Highland Lakes get little break from ‘Cedar Fever’
January 16, 2014, 7:10 pm by Emily Zendt
Record-high levels of ashe juniper pollen — referred to
locally as "cedar”— continue to afflict
"I can tell you these are the highest levels I’ve seen in
(our area),” said Dr. Gary Albertson, M.D., an allergist at Victory Allergy
Once the pollen is on the ground it causes much less irritation, according to Albertson. He attributes this year’s spark in cedar pollen levels to the drought two years ago.
"The trees that survived will put out more pollen as a self preservation tactic,” Albertson noted.
This month cedar pollen counts have reached as high as 16,675 grains per cubic meter (gr/m3) last Saturday, Jan. 11 and continue to stay above 2,000 gr/m3 this week until Thursday when levels dipped slightly to 1608 gr/m3, according to data compiled by KVUE-TV meteorologists. Last January, the highest day cedar pollen count was 2,167 gr/m3 on Jan. 20, with the lowest count being 7 gr/m3. The lowest count this month has been 7 gr/m3 on Jan. 7 and 8.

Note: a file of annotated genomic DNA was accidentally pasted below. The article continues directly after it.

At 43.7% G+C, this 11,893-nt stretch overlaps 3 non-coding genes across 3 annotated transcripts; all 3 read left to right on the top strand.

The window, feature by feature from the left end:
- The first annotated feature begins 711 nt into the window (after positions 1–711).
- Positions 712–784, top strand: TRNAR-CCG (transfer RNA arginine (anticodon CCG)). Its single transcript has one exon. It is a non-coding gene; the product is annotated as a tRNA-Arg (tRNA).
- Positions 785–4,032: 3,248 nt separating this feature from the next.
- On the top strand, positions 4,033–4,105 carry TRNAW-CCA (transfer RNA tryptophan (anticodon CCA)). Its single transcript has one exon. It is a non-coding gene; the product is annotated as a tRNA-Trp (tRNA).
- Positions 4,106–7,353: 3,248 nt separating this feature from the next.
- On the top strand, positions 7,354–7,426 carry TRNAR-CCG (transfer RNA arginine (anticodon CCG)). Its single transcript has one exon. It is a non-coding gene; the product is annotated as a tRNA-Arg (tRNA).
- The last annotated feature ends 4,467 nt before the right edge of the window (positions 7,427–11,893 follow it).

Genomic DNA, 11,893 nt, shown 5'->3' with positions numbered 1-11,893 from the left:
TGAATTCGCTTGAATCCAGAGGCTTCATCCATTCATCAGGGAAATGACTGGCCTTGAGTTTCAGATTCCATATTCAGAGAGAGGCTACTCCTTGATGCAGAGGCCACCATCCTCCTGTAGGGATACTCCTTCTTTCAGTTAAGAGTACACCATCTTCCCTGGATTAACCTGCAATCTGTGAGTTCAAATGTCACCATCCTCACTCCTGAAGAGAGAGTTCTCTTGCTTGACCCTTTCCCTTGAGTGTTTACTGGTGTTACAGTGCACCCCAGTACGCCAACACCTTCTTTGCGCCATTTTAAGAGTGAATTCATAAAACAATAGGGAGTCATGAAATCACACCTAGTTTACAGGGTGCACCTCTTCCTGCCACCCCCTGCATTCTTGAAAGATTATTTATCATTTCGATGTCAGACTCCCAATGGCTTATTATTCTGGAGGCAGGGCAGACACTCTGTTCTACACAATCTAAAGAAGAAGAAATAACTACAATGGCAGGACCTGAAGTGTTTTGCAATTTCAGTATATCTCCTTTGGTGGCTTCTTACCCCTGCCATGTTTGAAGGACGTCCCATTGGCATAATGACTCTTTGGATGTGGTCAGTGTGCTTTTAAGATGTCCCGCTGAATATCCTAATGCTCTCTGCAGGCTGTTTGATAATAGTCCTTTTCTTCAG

"The trees are just packed full of cedar pollen — the best thing would be a heavy rain or hail to knock it all out of the trees,” Albertson said. "If we don’t, we’ve got another four months of this.”
The high levels of cedar even have physicians dismissing age-old Hill Country folk remedies like cedar tea — a homeopathic brew made with the tree’s berries. It may not even be enough to ward off cedar fever this season.
For the full story, see the weekend edition of The Highlander.
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